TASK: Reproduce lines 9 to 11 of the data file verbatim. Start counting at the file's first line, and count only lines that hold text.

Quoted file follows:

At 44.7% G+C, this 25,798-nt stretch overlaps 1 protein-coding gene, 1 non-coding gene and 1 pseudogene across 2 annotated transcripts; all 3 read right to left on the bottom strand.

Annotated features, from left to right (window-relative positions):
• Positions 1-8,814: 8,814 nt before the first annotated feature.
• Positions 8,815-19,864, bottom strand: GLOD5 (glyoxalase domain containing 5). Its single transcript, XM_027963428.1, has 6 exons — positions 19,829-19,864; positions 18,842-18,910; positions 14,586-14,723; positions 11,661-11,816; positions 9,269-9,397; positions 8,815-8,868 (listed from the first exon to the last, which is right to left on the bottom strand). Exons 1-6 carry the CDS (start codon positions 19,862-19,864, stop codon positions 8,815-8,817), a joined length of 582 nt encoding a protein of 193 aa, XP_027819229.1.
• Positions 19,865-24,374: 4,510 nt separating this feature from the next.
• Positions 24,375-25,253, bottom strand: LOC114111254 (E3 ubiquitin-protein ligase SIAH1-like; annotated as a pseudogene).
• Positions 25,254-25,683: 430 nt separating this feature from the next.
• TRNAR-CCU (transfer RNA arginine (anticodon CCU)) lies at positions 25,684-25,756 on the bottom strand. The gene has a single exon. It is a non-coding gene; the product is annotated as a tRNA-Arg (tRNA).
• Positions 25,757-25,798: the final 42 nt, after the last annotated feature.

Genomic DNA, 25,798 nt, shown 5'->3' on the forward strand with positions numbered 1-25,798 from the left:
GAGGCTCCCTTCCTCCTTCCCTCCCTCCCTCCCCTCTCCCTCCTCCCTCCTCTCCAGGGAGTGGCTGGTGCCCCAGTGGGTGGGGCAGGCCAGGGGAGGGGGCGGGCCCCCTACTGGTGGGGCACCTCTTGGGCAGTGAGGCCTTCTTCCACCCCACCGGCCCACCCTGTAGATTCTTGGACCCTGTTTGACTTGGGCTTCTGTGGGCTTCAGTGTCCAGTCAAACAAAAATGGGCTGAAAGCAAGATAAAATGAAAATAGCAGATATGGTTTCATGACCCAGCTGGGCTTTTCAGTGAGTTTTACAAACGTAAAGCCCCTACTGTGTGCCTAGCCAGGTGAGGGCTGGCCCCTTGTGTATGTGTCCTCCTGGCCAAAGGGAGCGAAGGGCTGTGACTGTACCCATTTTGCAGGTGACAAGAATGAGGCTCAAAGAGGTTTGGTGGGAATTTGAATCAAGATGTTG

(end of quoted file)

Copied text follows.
• Positions 25,757-25,798: the final 42 nt, after the last annotated feature.

Genomic DNA, 25,798 nt, shown 5'->3' on the forward strand with positions numbered 1-25,798 from the left:
GAGGCTCCCTTCCTCCTTCCCTCCCTCCCTCCCCTCTCCCTCCTCCCTCCTCTCCAGGGAGTGGCTGGTGCCCCAGTGGGTGGGGCAGGCCAGGGGAGGGGGCGGGCCCCCTACTGGTGGGGCACCTCTTGGGCAGTGAGGCCTTCTTCCACCCCACCGGCCCACCCTGTAGATTCTTGGACCCTGTTTGACTTGGGCTTCTGTGGGCTTCAGTGTCCAGTCAAACAAAAATGGGCTGAAAGCAAGATAAAATGAAAATAGCAGATATGGTTTCATGACCCAGCTGGGCTTTTCAGTGAGTTTTACAAACGTAAAGCCCCTACTGTGTGCCTAGCCAGGTGAGGGCTGGCCCCTTGTGTATGTGTCCTCCTGGCCAAAGGGAGCGAAGGGCTGTGACTGTACCCATTTTGCAGGTGACAAGAATGAGGCTCAAAGAGGTTTGGTGGGAATTTGAATCAAGATGTTG